Examining Patent Eligibility

St. John's Law Review, Forthcoming

72 Pages Posted: 20 Mar 2023

See all articles by Charles Duan

Charles Duan

American University Washington College of Law

Date Written: March 14, 2023


The doctrine of patentable subject matter eligibility under 35 U.S.C. § 101 has been the locus of major controversy, especially after the Supreme Court’s rearticulation of that doctrine in its 2014 decision Alice Corp. Pty. Ltd. v. CLS Bank International. Critics contend that the decision wrought dramatic changes that unduly constrained patent eligibility in the computer technology field, to the detriment of innovation, national competitiveness, and other interests. These claims have driven numerous calls for legislative reform and judicial action.

Yet Alice was not nearly the legal revolution it has been made out to be. The real change occurred in 2011, with a little-noticed Federal Circuit decision that revived an archaic and controversial doctrine on software patent eligibility. Empirical analysis of thousands of patent application and examination records suggests that this decision gave way to a flood of software and business method patents in the next three years. In context, then, Alice’s predominant effect was to undo this appellate decision. Even in fields seemingly the most impacted by Alice, this Article finds that the decision largely acted only to restore patent examination outcomes to their pre-2011 status.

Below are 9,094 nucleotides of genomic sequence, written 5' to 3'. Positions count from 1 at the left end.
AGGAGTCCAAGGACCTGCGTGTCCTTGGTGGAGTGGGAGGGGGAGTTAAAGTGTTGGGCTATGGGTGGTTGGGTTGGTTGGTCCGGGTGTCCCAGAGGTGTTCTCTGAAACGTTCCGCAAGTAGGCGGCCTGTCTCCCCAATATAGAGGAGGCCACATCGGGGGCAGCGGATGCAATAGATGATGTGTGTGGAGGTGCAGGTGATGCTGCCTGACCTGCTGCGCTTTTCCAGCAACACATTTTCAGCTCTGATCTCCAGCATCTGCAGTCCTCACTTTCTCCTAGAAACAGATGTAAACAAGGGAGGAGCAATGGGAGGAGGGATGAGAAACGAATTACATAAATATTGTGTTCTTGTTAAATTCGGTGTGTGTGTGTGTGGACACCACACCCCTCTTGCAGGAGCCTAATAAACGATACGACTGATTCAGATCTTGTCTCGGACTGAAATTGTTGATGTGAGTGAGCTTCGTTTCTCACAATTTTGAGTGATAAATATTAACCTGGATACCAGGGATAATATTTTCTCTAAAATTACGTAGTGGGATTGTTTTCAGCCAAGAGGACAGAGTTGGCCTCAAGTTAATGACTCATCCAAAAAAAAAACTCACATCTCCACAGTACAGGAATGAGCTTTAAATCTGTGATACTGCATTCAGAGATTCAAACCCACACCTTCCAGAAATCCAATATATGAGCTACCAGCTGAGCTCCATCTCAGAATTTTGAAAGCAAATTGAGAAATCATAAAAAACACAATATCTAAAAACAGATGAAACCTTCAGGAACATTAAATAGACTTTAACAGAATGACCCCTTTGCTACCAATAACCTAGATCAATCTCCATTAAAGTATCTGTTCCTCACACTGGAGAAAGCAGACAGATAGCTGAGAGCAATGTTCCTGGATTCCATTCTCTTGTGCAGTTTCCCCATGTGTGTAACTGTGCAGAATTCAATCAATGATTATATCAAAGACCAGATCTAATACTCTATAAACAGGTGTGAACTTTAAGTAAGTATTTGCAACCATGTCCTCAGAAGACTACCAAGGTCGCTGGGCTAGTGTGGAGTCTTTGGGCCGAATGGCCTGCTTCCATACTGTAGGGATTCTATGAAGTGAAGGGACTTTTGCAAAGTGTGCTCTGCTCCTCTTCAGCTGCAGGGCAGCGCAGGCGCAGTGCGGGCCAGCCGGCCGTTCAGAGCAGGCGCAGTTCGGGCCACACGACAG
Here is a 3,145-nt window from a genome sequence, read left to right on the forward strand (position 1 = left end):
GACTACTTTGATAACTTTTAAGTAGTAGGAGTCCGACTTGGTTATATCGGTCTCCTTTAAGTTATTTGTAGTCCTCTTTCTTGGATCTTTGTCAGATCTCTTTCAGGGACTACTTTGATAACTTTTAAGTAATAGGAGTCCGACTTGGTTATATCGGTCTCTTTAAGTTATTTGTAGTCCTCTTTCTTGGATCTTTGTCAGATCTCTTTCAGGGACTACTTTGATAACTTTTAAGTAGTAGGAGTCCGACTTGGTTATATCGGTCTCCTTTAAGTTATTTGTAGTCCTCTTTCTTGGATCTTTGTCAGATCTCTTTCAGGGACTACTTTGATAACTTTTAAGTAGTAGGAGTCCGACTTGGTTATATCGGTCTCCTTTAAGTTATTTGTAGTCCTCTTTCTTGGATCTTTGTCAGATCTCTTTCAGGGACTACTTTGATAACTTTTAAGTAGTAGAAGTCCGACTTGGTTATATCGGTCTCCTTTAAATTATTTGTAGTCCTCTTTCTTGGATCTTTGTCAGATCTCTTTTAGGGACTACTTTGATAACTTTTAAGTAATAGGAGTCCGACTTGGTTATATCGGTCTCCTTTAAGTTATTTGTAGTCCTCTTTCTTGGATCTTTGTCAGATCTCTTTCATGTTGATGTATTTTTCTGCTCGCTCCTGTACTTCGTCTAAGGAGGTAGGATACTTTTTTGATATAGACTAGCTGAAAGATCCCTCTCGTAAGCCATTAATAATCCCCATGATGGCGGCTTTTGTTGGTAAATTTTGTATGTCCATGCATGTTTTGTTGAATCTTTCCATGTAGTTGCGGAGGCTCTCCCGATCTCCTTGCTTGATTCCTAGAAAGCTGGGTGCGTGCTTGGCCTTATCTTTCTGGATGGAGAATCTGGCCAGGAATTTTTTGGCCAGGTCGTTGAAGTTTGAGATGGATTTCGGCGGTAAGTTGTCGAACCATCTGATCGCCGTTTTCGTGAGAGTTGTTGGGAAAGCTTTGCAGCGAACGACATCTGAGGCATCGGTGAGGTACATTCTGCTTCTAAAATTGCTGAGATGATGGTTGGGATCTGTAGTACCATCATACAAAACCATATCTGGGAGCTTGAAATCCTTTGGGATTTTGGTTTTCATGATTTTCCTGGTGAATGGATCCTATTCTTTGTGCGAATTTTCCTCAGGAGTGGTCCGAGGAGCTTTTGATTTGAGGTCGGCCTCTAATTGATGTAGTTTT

If this account is even just part of the eligibility doctrine story, it reframes the ongoing debate about § 101. Most importantly, it throws into question prior empirical studies of Alice’s effects on patenting activity, insofar as those studies have used the apparently anomalous 2012–2014 period as a baseline for comparison. It undercuts predominant narratives about Alice that have driven calls for reform. And it recommends caution in legislative changes to the patent eligibility doctrine, in view of the potential for even minor rules to have outsized systemic effects.

Keywords: patents, software development, intellectual property, technology policy

JEL Classification: O31, O34, O43

Suggested Citation

Duan, Charles, Examining Patent Eligibility (March 14, 2023). St. John's Law Review, Forthcoming, Available at SSRN: https://ssrn.com/abstract=4388598 or http://dx.doi.org/10.2139/ssrn.4388598

Charles Duan (Contact Author)

American University Washington College of Law ( email )

4300 Nebraska Ave NW
Washington, DC 20016
United States

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